Cold Facts: Common Health Concerns Among Siberian Huskies

Siberian Huskie

It is no wonder why the popularity of Siberian Huskies has grown exponentially over recent years; they are just so hard to resist. There aren’t many other breeds that are quite as strikingly gorgeous as the Siberian husky, what with those piercing blue eyes, that thick coat of fur and those disarming wolf-like looks. But it isn’t just their appearance that makes them such amazing pets. It is their joyful demeanour, their buoyant energy, their loyalty and friendliness. But the fact they make the best furry friends imaginable is also what makes it so hard to cope with when they get sick. There is an emotional bond that can crush your soul like nothing else.

Yes, Siberian Huskies tend to be incredibly healthy compared to a lot of other breeds, but that doesn’t mean they are free of all health concerns. Quite the contrary, in fact. Of course, the best medicine in your arsenal is knowledge and prevention, which is why we are going to highlight the main health problems of this very special breed:

Huskie in the snow

Corneal Dystrophy
Unfortunately, Siberian Huskies are known for suffering autoimmune disorders that affect the eyes and one, in particular, is to do with the cornea. Unfortunately, this tends to be a hereditary disease and one that your local veterinarian will probably tell you has no known cure, whether medicinal or therapeutic. What it looks like is tiny white spots in the cornea, with the condition affecting your pups vision. It’s not nice, but the good news is it isn’t painful.

Zinc Deficiency
Another autoimmune disorder your husky is susceptible to is a low level of zinc in their body, which tends to cause hair loss. The most common areas of hair loss are on the face – lips, chin and eyelids – but it can also occur at their elbows, hocks and feet. The obvious thing to do is add a zinc supplement to their diet. However, before you do this we would strongly recommend you speak to your vet first.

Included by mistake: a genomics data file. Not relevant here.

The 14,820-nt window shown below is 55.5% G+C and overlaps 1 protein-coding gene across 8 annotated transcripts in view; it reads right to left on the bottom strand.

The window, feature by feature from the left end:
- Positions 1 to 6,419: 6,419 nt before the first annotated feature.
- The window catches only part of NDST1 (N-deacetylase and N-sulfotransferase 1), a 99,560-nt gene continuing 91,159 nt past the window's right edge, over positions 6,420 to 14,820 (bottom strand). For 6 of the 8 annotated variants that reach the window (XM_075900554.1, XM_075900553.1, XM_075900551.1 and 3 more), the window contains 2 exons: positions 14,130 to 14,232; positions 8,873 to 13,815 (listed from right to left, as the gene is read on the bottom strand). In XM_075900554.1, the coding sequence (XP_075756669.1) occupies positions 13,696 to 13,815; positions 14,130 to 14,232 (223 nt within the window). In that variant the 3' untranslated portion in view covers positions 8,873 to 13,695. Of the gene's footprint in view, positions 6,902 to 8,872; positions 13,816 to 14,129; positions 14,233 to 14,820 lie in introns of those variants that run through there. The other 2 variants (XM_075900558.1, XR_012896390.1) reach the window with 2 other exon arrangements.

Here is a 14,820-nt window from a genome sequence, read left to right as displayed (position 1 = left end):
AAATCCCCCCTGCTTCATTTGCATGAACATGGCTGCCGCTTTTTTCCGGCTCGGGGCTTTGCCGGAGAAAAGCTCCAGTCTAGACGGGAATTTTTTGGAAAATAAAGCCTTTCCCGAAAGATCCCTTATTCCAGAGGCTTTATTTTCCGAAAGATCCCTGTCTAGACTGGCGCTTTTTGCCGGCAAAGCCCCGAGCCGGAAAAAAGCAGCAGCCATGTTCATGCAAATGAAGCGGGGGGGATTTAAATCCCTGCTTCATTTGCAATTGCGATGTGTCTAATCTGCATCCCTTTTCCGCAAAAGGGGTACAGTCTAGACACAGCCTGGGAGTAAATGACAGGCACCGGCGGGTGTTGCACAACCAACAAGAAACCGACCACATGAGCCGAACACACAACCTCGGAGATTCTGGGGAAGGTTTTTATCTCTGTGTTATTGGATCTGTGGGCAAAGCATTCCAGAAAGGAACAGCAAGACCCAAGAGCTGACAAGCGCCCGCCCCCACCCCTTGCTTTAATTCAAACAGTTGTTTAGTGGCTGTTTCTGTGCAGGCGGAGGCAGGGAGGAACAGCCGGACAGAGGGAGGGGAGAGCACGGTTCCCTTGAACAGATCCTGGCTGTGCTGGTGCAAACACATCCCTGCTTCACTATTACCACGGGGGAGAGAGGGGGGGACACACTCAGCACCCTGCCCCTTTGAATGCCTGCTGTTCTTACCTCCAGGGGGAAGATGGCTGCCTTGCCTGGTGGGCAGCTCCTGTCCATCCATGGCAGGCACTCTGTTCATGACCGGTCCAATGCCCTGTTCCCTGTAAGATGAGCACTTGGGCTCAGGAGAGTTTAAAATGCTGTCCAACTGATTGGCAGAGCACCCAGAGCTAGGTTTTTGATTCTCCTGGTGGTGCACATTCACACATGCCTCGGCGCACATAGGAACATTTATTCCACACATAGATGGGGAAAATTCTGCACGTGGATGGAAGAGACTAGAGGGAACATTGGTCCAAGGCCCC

Progressive Retinal Atrophy
Yeah, Huskies tend to get it pretty rough with their eyes, and this is another hereditary example of this. This is a condition whereby your dog’s retina slowly disintegrates over time. The best way to ensure that this condition doesn’t affect your puppy is to have your Husky screened at an early age and let it undergo the necessary examination. While this won’t cure them, it will allow you to make lifestyle adjustments to ensure any progression is put off for as long as possible.

Hip Dysplasia
Ask any vet and they will tell you that a lot of big dogs are prone to hip dysplasia and Siberian Huskies fall into the category. To give you a little more information on it, hip dysplasia is where the joint doesn’t quite fit together properly, making later life a lot harder for them. There are certain things you can do to help your dog if they suffer from this. However, we would also recommend you ask the breeder whether the pups parents have been screened for hip dysplasia. It is hereditary, so those parents who were fine on this front tend to produce a litter that is unaffected too.

Why do I need to cut? (Day –281)

Vet Student Operating

I enjoy surgery so much that it is almost a love, I find it so rewarding to be able to anesthetise an animal, and whilst it is sleeping fix it or stop the pain. For me it has been obvious for a while that my path will follow that of surgery, I’ve seen as much practice as I could with a focus on surgery. And I have spent every spare hour I have within the surgery department here.

Surgery is a massive thrill, the adrenaline rush of scrubbing in and picking up a scalpel is something that I am told will never vanish. And I love this. It makes me happy doing surgery, and it makes me feel fulfilled when the dog or cat or rabbit wakes up after surgery fixed. Well sometimes it is not so simple and there is a period of rehabilitation however every single day from the surgery the poor animal is getting better.

As I get better at surgery, my understanding and experience is deepening. Where before I looked for every opportunity to cut as a chance to do what I love and take the animal to surgery I am now not so fast to want this.

I was speaking about this with one of doctors the other day who told me that many years ago he was told that the art of surgery was not doing surgery, but knowing when to do surgery.